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Politics: Obama’s Latest Foreign Policy Win, Keeps Iran at Arm’s Length


“Keep your friends close and your enemies closer”, with these words of wisdom passed down from Vito to Michael Corleone, the family business was able to thrive. It seems these words of Italian wisdom were not lost on President Barack Obama either.

When Democratic Senator Barbara Mikulski announced her support for the landmark Iran nuclear deal, it meant that opponents to the deal will not have the requisite 67 vote threshold to over-ride the Presidential veto of the Resolution of Disapproval, which would have prevented the administration from lifting some Congressional sanctions on Iran.

The key points of the deal for the U.S. and the rest of the world are this:

1) The United States has gotten Iran to dismantle most of its nuclear program guaranteeing they would not be able to make a bomb for at least one year, over the course of 10 years.

2) Iran’s 19,000 installed centrifuges will have to be cut to no more than 6,104 for the next 10 years.

3) Iran has also agreed to reduce its stockpile of enriched uranium (the material needed to make a bomb) by 98 percent and agreed to halt further enrichment

4) If Iran breaks its commitments, all sanctions could be quickly snapped back into place, according to the terms of the agreement.

But it’s not all rainbows and Unicorns for the world powers, in order to get these concessions from Iran, a lot had to be given up as well. This is what Iran gets in this deal:

1) Iran is most pleased with the impending relief of economic sanctions. Once it has been verified that Iran has committed to dismantling its centrifuges and diluting or selling its stockpile of enriched uranium, all economic sanctions will be lifted, effectively releasing over $100 billion in frozen Iranian assets.

2) Iran gets to continue to conduct research and development related to its nuclear program. There will be certain limitations, but essentially they will be allowed research enrichment activities, as long as it is for peaceful purposes.

3) UN inspectors can demand access to nuclear facilities on Iran military sites, but they aren’t immediate or even guaranteed. Any inspections at those sites would need to be approved by a joint commission composed of one member from each of the negotiating parties. The process for approving those inspections could take as many as 24 days, which critics will claim is enough time for Iran to cover up any non-compliance.

4) The final win for Iran is the gradual lifting of an international arms embargo. The accord states that Iran will be permitted to buy and sell conventional arms on the international market in five years; and in eight years they’ll be able to do the same with ballistic missiles. The embargo was a major sticking point throughout the talks, with Iran demanding it be lifted.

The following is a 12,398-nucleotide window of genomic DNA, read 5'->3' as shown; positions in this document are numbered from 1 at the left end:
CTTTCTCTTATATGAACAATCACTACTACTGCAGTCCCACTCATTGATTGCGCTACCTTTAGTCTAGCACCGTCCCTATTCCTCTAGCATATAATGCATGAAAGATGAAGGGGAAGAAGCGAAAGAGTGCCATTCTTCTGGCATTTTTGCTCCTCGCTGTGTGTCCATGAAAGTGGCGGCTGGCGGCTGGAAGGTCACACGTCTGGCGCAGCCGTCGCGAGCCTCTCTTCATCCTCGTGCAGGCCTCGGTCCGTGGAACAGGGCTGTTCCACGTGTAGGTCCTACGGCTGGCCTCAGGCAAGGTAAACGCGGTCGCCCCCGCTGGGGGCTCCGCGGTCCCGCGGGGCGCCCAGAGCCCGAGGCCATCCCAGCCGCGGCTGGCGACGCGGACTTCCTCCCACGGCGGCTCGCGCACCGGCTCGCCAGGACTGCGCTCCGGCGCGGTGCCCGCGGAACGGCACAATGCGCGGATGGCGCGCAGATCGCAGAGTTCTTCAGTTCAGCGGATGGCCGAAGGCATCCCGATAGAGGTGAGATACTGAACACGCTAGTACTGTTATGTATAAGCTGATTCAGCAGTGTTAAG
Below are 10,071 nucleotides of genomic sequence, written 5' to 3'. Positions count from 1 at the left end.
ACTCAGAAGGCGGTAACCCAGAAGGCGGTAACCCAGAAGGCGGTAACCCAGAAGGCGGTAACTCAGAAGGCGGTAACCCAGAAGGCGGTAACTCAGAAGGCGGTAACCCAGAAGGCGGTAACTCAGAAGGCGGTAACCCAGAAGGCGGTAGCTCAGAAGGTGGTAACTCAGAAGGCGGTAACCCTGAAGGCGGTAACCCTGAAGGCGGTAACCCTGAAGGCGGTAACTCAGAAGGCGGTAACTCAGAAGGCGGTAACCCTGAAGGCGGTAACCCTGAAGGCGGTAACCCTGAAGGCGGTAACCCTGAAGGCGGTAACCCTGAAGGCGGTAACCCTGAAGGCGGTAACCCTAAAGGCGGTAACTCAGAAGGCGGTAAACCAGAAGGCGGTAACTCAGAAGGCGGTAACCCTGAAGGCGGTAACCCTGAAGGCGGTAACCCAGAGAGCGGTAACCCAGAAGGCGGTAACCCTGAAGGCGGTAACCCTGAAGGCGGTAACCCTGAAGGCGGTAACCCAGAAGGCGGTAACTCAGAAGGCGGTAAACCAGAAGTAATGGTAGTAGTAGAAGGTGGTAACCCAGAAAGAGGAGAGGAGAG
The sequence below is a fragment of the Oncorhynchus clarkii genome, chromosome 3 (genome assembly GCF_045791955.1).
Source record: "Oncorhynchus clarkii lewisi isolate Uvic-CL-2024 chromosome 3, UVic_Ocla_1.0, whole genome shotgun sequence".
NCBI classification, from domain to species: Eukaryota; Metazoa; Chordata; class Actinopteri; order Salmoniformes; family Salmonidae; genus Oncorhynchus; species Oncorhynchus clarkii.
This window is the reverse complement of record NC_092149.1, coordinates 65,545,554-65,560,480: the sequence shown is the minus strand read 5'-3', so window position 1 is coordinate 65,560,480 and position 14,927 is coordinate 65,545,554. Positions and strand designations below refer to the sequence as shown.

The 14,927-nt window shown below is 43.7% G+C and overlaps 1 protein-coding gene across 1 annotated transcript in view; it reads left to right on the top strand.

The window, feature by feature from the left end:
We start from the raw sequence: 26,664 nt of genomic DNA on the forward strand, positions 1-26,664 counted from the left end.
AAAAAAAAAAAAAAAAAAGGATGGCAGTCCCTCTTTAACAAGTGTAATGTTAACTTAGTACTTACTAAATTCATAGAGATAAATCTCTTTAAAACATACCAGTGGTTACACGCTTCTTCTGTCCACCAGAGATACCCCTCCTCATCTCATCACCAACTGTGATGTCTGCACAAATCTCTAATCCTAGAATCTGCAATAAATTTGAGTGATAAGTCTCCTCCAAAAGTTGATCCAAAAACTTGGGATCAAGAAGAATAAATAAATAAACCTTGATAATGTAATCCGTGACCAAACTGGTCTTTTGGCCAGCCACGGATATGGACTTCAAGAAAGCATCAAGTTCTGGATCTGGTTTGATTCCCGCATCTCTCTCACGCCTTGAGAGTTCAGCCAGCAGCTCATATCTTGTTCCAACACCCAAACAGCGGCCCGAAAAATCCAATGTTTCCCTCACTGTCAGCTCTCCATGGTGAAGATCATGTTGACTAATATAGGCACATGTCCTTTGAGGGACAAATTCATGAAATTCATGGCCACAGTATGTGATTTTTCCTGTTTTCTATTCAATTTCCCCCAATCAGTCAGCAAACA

So it is a deal that both sides both like and hate. When that happens, you generally know it was a good deal. But sadly, not everyone in this country and around the world feels this way.

Israel, for one, is not happy with the deal at all. They are afraid it will give the Iranians an easy shot to attack them. I can’t say I blame the paranoia running rampant there, after all ever since 1948 when it was declared a country, someone has had it out for them. But this is bigger than just Israel.

In trying to allay some the fears of Israel and other Gulf States, Secretary of State John Kerry sent a letter outlining security commitments to Israel and the Gulf States, including plans to increase missile defense system funding to Israel.

In this country, the Republicans, for the most part, do not like the idea of lifting the economic sanctions on Iran. They feel that it is weak and will allow the Iranians to re-establish their nuclear program and become even more dangerous in the very near future.

Even Presidential candidate Marco Rubio had some very strong feelings about it tweeting:

“When I’m President, we won’t just reverse President Obama’s dangerous Iran deal. We will increase sanctions on Iran.”

But Vice President and democratic hopeful Joe Biden took a different tact tweeting:

“The #IranDeal is the best available option to block Iran from a bomb. It is in our national security interests.”

So while his second term in office may be winding down, this deal may be the one thing that people will remember Obama for. Let’s hope those memories are good ones. Not because I want a Democrat to be right, but because if he is wrong, the world will be a very different place in 10 years.


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